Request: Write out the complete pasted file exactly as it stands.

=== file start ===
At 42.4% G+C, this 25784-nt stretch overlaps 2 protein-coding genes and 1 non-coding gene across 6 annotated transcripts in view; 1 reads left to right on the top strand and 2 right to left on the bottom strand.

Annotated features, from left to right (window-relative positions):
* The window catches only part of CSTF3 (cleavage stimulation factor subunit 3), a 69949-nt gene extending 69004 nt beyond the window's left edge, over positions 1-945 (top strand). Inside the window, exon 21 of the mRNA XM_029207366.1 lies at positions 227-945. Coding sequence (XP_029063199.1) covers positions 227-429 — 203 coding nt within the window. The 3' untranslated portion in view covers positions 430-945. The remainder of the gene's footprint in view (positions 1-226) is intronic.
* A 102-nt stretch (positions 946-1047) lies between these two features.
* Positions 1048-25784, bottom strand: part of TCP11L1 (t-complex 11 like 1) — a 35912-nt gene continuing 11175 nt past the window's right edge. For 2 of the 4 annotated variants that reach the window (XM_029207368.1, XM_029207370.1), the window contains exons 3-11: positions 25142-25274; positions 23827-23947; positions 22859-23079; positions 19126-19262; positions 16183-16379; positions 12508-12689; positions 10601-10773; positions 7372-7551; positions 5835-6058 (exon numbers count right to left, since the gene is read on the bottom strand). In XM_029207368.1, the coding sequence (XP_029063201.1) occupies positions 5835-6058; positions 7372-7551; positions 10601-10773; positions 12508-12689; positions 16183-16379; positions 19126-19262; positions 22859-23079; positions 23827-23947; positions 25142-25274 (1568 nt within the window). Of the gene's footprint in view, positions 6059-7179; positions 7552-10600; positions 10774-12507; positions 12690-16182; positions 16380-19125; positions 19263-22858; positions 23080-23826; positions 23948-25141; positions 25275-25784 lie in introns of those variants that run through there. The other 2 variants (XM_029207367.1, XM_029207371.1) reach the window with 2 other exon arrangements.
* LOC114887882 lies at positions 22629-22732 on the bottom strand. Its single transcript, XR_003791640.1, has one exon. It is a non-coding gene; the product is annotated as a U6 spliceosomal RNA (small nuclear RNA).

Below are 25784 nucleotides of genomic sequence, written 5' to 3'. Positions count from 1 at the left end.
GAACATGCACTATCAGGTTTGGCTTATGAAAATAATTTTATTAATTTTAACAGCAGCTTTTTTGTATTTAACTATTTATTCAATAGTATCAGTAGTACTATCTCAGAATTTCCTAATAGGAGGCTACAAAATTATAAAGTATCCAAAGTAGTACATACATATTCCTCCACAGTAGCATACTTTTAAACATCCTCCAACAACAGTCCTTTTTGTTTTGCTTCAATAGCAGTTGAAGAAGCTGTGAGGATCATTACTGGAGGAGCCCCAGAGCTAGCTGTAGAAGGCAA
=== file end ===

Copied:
At 42.4% G+C, this 25784-nt stretch overlaps 2 protein-coding genes and 1 non-coding gene across 6 annotated transcripts in view; 1 reads left to right on the top strand and 2 right to left on the bottom strand.

Annotated features, from left to right (window-relative positions):
* The window catches only part of CSTF3 (cleavage stimulation factor subunit 3), a 69949-nt gene extending 69004 nt beyond the window's left edge, over positions 1-945 (top strand). Inside the window, exon 21 of the mRNA XM_029207366.1 lies at positions 227-945. Coding sequence (XP_029063199.1) covers positions 227-429 — 203 coding nt within the window. The 3' untranslated portion in view covers positions 430-945. The remainder of the gene's footprint in view (positions 1-226) is intronic.
* A 102-nt stretch (positions 946-1047) lies between these two features.
* Positions 1048-25784, bottom strand: part of TCP11L1 (t-complex 11 like 1) — a 35912-nt gene continuing 11175 nt past the window's right edge. For 2 of the 4 annotated variants that reach the window (XM_029207368.1, XM_029207370.1), the window contains exons 3-11: positions 25142-25274; positions 23827-23947; positions 22859-23079; positions 19126-19262; positions 16183-16379; positions 12508-12689; positions 10601-10773; positions 7372-7551; positions 5835-6058 (exon numbers count right to left, since the gene is read on the bottom strand). In XM_029207368.1, the coding sequence (XP_029063201.1) occupies positions 5835-6058; positions 7372-7551; positions 10601-10773; positions 12508-12689; positions 16183-16379; positions 19126-19262; positions 22859-23079; positions 23827-23947; positions 25142-25274 (1568 nt within the window). Of the gene's footprint in view, positions 6059-7179; positions 7552-10600; positions 10774-12507; positions 12690-16182; positions 16380-19125; positions 19263-22858; positions 23080-23826; positions 23948-25141; positions 25275-25784 lie in introns of those variants that run through there. The other 2 variants (XM_029207367.1, XM_029207371.1) reach the window with 2 other exon arrangements.
* LOC114887882 lies at positions 22629-22732 on the bottom strand. Its single transcript, XR_003791640.1, has one exon. It is a non-coding gene; the product is annotated as a U6 spliceosomal RNA (small nuclear RNA).

Below are 25784 nucleotides of genomic sequence, written 5' to 3'. Positions count from 1 at the left end.
GAACATGCACTATCAGGTTTGGCTTATGAAAATAATTTTATTAATTTTAACAGCAGCTTTTTTGTATTTAACTATTTATTCAATAGTATCAGTAGTACTATCTCAGAATTTCCTAATAGGAGGCTACAAAATTATAAAGTATCCAAAGTAGTACATACATATTCCTCCACAGTAGCATACTTTTAAACATCCTCCAACAACAGTCCTTTTTGTTTTGCTTCAATAGCAGTTGAAGAAGCTGTGAGGATCATTACTGGAGGAGCCCCAGAGCTAGCTGTAGAAGGCAA